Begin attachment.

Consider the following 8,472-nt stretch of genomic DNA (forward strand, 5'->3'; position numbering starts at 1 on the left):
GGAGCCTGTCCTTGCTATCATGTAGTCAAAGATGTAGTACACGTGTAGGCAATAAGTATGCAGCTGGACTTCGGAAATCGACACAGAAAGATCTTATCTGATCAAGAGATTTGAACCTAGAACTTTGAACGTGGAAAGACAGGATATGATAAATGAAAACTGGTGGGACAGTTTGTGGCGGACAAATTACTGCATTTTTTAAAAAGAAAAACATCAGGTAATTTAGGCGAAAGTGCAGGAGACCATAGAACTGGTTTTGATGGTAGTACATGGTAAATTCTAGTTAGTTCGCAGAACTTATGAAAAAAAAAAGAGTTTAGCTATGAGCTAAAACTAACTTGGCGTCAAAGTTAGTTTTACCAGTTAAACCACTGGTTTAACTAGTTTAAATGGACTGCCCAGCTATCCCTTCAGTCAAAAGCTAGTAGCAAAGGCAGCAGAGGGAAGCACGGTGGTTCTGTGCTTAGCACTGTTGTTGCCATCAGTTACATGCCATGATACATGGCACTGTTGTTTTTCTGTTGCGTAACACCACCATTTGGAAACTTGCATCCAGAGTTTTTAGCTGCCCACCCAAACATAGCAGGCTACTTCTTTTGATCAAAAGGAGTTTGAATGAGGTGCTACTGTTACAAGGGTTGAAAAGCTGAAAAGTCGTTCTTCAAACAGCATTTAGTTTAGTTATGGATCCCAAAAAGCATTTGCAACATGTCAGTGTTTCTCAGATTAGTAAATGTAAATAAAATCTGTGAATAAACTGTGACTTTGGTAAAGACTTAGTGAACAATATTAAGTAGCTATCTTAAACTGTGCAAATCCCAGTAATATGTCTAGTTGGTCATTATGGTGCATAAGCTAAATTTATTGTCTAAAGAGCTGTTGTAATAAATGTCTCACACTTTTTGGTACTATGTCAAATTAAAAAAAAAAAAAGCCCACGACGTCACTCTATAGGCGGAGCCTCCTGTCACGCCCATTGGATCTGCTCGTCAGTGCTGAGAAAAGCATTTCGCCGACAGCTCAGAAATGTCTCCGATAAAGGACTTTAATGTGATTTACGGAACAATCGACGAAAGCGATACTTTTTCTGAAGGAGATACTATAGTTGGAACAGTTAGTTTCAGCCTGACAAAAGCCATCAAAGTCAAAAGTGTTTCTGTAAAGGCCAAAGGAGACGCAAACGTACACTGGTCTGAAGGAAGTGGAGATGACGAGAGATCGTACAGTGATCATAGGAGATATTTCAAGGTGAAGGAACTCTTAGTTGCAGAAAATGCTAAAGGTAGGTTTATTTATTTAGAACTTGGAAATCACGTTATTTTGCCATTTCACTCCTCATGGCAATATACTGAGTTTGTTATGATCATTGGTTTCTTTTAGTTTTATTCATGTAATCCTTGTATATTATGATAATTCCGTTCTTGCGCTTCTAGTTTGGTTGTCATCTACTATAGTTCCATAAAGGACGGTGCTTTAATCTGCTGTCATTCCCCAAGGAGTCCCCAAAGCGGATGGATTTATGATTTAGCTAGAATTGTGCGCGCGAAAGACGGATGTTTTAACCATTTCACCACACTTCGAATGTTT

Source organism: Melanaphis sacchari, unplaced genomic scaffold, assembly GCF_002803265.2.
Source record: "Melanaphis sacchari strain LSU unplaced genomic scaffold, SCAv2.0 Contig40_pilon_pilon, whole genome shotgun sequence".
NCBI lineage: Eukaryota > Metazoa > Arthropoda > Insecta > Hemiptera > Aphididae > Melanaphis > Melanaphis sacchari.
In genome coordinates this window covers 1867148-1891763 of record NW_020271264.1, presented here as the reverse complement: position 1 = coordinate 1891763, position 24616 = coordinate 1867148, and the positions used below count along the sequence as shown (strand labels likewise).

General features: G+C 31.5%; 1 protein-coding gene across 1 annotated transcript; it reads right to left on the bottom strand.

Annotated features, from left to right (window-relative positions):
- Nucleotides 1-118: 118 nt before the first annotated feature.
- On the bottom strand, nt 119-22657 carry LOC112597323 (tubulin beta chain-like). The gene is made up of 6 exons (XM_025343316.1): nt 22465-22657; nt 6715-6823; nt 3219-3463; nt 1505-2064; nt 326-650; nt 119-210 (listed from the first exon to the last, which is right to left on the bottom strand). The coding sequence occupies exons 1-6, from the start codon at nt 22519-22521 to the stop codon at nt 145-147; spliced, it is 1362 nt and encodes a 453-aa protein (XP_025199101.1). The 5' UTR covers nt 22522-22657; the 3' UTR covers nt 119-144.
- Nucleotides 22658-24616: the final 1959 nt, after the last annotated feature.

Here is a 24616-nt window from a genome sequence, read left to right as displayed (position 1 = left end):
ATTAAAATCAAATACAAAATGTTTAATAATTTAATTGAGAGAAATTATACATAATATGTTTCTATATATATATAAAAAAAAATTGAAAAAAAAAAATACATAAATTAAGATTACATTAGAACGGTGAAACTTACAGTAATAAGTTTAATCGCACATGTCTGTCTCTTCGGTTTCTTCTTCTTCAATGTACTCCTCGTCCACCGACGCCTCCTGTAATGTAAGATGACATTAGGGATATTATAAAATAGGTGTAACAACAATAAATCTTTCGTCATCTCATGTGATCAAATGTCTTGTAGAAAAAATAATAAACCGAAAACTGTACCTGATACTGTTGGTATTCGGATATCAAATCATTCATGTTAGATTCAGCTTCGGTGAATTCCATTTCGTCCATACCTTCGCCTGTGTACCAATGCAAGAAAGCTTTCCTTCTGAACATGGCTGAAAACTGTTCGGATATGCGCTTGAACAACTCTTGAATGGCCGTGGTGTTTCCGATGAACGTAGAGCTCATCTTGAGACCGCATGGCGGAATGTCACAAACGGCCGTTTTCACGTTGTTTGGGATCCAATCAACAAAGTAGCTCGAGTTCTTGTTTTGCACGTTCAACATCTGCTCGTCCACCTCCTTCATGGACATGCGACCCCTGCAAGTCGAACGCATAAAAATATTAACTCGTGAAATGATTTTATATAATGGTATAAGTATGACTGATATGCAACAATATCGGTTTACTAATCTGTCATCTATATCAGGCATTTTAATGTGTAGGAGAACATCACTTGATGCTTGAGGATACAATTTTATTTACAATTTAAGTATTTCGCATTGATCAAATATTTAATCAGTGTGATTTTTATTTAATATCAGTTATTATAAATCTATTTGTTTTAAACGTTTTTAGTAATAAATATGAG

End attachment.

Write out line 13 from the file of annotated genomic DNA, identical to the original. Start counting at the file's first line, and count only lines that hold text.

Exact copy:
ATTAAAATCAAATACAAAATGTTTAATAATTTAATTGAGAGAAATTATACATAATATGTTTCTATATATATATAAAAAAAAATTGAAAAAAAAAAATACATAAATTAAGATTACATTAGAACGGTGAAACTTACAGTAATAAGTTTAATCGCACATGTCTGTCTCTTCGGTTTCTTCTTCTTCAATGTACTCCTCGTCCACCGACGCCTCCTGTAATGTAAGATGACATTAGGGATATTATAAAATAGGTGTAACAACAATAAATCTTTCGTCATCTCATGTGATCAAATGTCTTGTAGAAAAAATAATAAACCGAAAACTGTACCTGATACTGTTGGTATTCGGATATCAAATCATTCATGTTAGATTCAGCTTCGGTGAATTCCATTTCGTCCATACCTTCGCCTGTGTACCAATGCAAGAAAGCTTTCCTTCTGAACATGGCTGAAAACTGTTCGGATATGCGCTTGAACAACTCTTGAATGGCCGTGGTGTTTCCGATGAACGTAGAGCTCATCTTGAGACCGCATGGCGGAATGTCACAAACGGCCGTTTTCACGTTGTTTGGGATCCAATCAACAAAGTAGCTCGAGTTCTTGTTTTGCACGTTCAACATCTGCTCGTCCACCTCCTTCATGGACATGCGACCCCTGCAAGTCGAACGCATAAAAATATTAACTCGTGAAATGATTTTATATAATGGTATAAGTATGACTGATATGCAACAATATCGGTTTACTAATCTGTCATCTATATCAGGCATTTTAATGTGTAGGAGAACATCACTTGATGCTTGAGGATACAATTTTATTTACAATTTAAGTATTTCGCATTGATCAAATATTTAATCAGTGTGATTTTTATTTAATATCAGTTATTATAAATCTATTTGTTTTAAACGTTTTTAGTAATAAATATGAG